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AUS postering fine withdrawn

One day before proceedings were set to begin, the City of Montreal withdrew its case against the Arts Undergraduate Society (AUS) over a $2,500 postering fine. AUS is no longer responsible for either the fine itself or any court fees associated with the case.

AUS was charged for violating a city by-law which prohibits public posting in February 2010 after the Arts Undergraduate Theatre Society (AUTS) posted a flyer on the corner of University and Milton promoting their upcoming production of Cabaret.

Dave Marshall, AUS president, said that the courts did not have a “substantial enough case to continue prosecuting.” Marshall also said that, since AUS didn’t put up the poster, they never should have been the target of the fine in the first place.
Marshall explained that the City would have had to have found all the individuals who put up the poster, and found evidence that they had put the poster up, in order to fine them.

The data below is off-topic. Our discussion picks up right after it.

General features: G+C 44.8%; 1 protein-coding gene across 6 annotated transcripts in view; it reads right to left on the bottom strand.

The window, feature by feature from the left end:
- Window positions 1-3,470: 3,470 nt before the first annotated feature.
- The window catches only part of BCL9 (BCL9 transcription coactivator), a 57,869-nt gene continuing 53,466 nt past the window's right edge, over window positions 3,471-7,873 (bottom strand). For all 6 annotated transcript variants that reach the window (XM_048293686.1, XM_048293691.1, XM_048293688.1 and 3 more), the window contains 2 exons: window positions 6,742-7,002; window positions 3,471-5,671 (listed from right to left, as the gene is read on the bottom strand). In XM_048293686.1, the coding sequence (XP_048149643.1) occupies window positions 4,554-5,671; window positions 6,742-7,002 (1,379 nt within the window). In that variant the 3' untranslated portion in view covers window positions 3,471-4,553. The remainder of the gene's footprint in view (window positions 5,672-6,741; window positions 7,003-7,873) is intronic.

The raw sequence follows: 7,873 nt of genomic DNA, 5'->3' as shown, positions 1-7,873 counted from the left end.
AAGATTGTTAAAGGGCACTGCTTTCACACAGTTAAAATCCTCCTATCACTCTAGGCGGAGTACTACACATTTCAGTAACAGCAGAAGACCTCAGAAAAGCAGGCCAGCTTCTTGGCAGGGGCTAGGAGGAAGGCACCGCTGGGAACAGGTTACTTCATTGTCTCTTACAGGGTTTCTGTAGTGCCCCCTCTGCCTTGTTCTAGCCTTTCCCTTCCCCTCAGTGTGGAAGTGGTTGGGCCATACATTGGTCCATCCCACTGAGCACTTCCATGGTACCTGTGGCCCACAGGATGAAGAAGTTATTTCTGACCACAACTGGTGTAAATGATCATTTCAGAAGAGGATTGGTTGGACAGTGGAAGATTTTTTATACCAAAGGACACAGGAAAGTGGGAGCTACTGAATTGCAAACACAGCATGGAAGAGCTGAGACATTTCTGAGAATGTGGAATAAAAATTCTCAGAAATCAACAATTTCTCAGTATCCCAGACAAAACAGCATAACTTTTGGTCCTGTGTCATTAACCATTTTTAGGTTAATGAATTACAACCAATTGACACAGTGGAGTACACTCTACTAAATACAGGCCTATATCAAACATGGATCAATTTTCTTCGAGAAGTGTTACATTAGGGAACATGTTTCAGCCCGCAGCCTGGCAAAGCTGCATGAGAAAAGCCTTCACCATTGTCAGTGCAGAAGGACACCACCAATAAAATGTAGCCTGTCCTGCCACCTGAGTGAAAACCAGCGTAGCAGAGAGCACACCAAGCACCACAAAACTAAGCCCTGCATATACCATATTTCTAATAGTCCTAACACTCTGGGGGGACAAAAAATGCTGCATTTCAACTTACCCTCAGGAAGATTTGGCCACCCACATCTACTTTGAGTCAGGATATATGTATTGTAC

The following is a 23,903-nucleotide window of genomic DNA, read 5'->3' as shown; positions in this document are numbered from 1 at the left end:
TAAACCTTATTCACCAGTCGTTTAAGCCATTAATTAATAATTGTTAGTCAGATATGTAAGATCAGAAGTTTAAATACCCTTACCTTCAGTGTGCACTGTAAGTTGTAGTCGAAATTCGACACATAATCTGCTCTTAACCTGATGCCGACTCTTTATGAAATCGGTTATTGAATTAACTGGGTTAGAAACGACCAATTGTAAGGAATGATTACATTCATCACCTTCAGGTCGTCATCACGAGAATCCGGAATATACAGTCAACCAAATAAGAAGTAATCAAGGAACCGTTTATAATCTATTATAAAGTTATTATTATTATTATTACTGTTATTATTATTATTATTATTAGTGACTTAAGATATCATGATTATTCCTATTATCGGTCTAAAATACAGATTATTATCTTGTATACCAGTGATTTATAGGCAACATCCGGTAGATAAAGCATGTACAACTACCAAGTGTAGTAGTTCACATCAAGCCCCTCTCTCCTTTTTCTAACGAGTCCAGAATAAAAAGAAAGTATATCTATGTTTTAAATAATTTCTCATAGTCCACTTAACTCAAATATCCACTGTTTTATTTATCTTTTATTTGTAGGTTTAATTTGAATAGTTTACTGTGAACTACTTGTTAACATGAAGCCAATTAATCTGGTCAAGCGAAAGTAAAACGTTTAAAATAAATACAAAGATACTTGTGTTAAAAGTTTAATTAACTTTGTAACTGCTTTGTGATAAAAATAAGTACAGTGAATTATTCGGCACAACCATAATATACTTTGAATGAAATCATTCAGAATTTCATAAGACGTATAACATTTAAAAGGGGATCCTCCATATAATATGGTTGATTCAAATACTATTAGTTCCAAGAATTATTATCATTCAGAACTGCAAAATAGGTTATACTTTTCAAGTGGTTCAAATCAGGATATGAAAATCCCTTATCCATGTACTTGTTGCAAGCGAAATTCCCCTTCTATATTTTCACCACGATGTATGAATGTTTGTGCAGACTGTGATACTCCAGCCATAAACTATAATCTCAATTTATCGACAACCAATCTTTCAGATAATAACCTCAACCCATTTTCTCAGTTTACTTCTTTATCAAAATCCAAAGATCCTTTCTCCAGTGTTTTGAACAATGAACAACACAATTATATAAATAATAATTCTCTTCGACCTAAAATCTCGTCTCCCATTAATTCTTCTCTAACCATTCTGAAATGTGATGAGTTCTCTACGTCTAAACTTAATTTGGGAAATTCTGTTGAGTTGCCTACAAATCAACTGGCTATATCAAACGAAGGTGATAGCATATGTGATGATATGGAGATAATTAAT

“The AUTS doesn’t exist as a legal entity, it’s just an informal group of students,” said Marshall. “It makes it very easy to go after us [the AUS] though, because we are a legal entity.”

Marshall said that this clear distinction between AUTS, who put up the poster, and AUS, would have been his main argument in court against the fine.

Marshall’s other defense challenged the constitutionality of the by-law prohibiting public posting, a law Marshall said was created in the nineties for the benefit of cleanliness.

“[The law] severely restricts the ability of groups to express themselves, particularly when the fine for a non-profit company such as us is as steep as it was,” said Marshall.

Marshall entered a not guilty plea on behalf of AUS in May of last year. Three months later in July, however, the by-law under which AUS was charged was declared invalid by the Quebec Court of Appeal, who had found it a violation of the Canadian Charter or Rights and Freedoms, for a period of six months.

“I think the justification behind making the law invalid…was to either have them revise the law so that it was less unconstitutional…or [to create] an opportunity during that six months for the City to put up more notice boards, more legal opportunities, for people to post so that they’re not completely restricted,” said Marshall.

“The reason that it was declared invalid for six months is really to force the City with a very strict timeline to revise that law. I haven’t found any indication that the City has actually done that yet,” he said.